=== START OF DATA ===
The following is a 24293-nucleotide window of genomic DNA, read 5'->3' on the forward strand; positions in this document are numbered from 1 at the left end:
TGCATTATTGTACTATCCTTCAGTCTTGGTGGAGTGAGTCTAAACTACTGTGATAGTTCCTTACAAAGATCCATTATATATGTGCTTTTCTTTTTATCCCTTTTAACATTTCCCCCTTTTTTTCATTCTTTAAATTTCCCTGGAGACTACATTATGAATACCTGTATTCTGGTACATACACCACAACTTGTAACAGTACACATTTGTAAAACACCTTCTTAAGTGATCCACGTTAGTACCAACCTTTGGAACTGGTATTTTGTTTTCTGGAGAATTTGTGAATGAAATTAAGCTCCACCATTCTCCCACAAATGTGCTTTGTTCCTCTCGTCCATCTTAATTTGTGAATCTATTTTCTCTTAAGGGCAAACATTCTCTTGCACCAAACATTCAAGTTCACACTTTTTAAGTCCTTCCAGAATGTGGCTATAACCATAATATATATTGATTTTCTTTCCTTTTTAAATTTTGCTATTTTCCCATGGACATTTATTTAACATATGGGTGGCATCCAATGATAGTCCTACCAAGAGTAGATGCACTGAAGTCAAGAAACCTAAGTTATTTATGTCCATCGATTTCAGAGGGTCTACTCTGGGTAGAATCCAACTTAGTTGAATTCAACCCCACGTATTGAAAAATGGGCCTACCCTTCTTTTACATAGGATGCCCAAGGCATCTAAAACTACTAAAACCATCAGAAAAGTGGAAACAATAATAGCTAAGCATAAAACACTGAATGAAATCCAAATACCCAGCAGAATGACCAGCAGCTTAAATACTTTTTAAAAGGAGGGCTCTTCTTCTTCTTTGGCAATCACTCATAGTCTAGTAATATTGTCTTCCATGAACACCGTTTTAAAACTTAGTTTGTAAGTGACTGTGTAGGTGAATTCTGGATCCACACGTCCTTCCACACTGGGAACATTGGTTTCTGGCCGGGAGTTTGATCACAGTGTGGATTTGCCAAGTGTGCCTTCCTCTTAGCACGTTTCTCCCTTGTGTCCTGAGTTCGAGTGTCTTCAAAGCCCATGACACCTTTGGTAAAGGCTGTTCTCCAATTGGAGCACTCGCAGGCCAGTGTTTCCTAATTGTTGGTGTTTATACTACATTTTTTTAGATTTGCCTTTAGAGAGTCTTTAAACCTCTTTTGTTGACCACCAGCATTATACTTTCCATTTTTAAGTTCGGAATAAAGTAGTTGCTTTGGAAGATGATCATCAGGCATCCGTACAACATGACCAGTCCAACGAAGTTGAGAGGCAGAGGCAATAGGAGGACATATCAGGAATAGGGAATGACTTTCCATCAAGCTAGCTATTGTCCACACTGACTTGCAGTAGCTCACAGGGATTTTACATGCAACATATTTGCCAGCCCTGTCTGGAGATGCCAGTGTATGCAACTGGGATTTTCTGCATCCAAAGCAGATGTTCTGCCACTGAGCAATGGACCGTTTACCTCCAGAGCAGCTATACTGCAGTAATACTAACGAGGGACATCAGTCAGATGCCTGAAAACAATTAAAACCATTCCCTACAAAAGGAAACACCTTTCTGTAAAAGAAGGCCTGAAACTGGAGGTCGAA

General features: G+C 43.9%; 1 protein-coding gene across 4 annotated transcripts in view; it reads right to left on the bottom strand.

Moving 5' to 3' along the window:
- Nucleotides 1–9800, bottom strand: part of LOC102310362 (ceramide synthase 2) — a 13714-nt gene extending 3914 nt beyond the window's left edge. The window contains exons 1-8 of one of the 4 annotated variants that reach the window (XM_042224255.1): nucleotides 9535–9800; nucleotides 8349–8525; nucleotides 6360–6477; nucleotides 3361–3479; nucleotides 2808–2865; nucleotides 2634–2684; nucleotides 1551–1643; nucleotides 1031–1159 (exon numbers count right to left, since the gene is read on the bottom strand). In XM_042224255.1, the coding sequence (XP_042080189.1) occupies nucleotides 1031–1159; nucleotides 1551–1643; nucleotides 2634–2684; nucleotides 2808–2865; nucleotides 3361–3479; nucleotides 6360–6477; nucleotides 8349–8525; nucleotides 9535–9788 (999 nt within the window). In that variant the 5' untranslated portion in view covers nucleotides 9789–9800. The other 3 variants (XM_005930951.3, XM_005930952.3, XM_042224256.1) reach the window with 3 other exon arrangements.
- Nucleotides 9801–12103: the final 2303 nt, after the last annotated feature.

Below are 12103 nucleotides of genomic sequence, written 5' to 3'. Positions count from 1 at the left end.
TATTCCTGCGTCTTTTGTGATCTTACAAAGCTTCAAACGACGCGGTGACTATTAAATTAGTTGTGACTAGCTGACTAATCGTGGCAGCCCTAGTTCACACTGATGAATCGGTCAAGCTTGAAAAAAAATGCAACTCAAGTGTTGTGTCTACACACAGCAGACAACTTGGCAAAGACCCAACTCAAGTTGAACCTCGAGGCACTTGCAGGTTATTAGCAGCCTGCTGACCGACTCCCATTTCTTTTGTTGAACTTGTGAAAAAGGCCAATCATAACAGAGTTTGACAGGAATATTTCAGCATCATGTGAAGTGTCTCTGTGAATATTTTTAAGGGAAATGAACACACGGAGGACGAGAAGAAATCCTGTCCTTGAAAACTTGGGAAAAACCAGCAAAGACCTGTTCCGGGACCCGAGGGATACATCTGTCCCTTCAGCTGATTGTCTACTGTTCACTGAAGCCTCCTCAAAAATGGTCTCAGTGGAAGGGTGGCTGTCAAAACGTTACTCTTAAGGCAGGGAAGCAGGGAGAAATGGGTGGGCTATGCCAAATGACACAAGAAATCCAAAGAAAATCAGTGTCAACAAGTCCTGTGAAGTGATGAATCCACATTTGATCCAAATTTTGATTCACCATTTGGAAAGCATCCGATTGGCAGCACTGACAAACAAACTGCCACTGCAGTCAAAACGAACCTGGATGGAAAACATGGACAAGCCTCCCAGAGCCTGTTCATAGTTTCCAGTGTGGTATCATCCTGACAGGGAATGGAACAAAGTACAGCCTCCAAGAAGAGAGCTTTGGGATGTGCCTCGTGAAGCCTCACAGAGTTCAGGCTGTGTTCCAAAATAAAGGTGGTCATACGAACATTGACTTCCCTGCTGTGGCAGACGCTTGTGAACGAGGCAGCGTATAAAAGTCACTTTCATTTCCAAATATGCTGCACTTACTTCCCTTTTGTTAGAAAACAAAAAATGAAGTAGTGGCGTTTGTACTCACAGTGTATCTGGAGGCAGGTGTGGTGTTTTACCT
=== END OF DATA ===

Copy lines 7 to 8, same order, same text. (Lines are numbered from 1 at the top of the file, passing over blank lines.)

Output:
Below are 12103 nucleotides of genomic sequence, written 5' to 3'. Positions count from 1 at the left end.
TATTCCTGCGTCTTTTGTGATCTTACAAAGCTTCAAACGACGCGGTGACTATTAAATTAGTTGTGACTAGCTGACTAATCGTGGCAGCCCTAGTTCACACTGATGAATCGGTCAAGCTTGAAAAAAAATGCAACTCAAGTGTTGTGTCTACACACAGCAGACAACTTGGCAAAGACCCAACTCAAGTTGAACCTCGAGGCACTTGCAGGTTATTAGCAGCCTGCTGACCGACTCCCATTTCTTTTGTTGAACTTGTGAAAAAGGCCAATCATAACAGAGTTTGACAGGAATATTTCAGCATCATGTGAAGTGTCTCTGTGAATATTTTTAAGGGAAATGAACACACGGAGGACGAGAAGAAATCCTGTCCTTGAAAACTTGGGAAAAACCAGCAAAGACCTGTTCCGGGACCCGAGGGATACATCTGTCCCTTCAGCTGATTGTCTACTGTTCACTGAAGCCTCCTCAAAAATGGTCTCAGTGGAAGGGTGGCTGTCAAAACGTTACTCTTAAGGCAGGGAAGCAGGGAGAAATGGGTGGGCTATGCCAAATGACACAAGAAATCCAAAGAAAATCAGTGTCAACAAGTCCTGTGAAGTGATGAATCCACATTTGATCCAAATTTTGATTCACCATTTGGAAAGCATCCGATTGGCAGCACTGACAAACAAACTGCCACTGCAGTCAAAACGAACCTGGATGGAAAACATGGACAAGCCTCCCAGAGCCTGTTCATAGTTTCCAGTGTGGTATCATCCTGACAGGGAATGGAACAAAGTACAGCCTCCAAGAAGAGAGCTTTGGGATGTGCCTCGTGAAGCCTCACAGAGTTCAGGCTGTGTTCCAAAATAAAGGTGGTCATACGAACATTGACTTCCCTGCTGTGGCAGACGCTTGTGAACGAGGCAGCGTATAAAAGTCACTTTCATTTCCAAATATGCTGCACTTACTTCCCTTTTGTTAGAAAACAAAAAATGAAGTAGTGGCGTTTGTACTCACAGTGTATCTGGAGGCAGGTGTGGTGTTTTACCT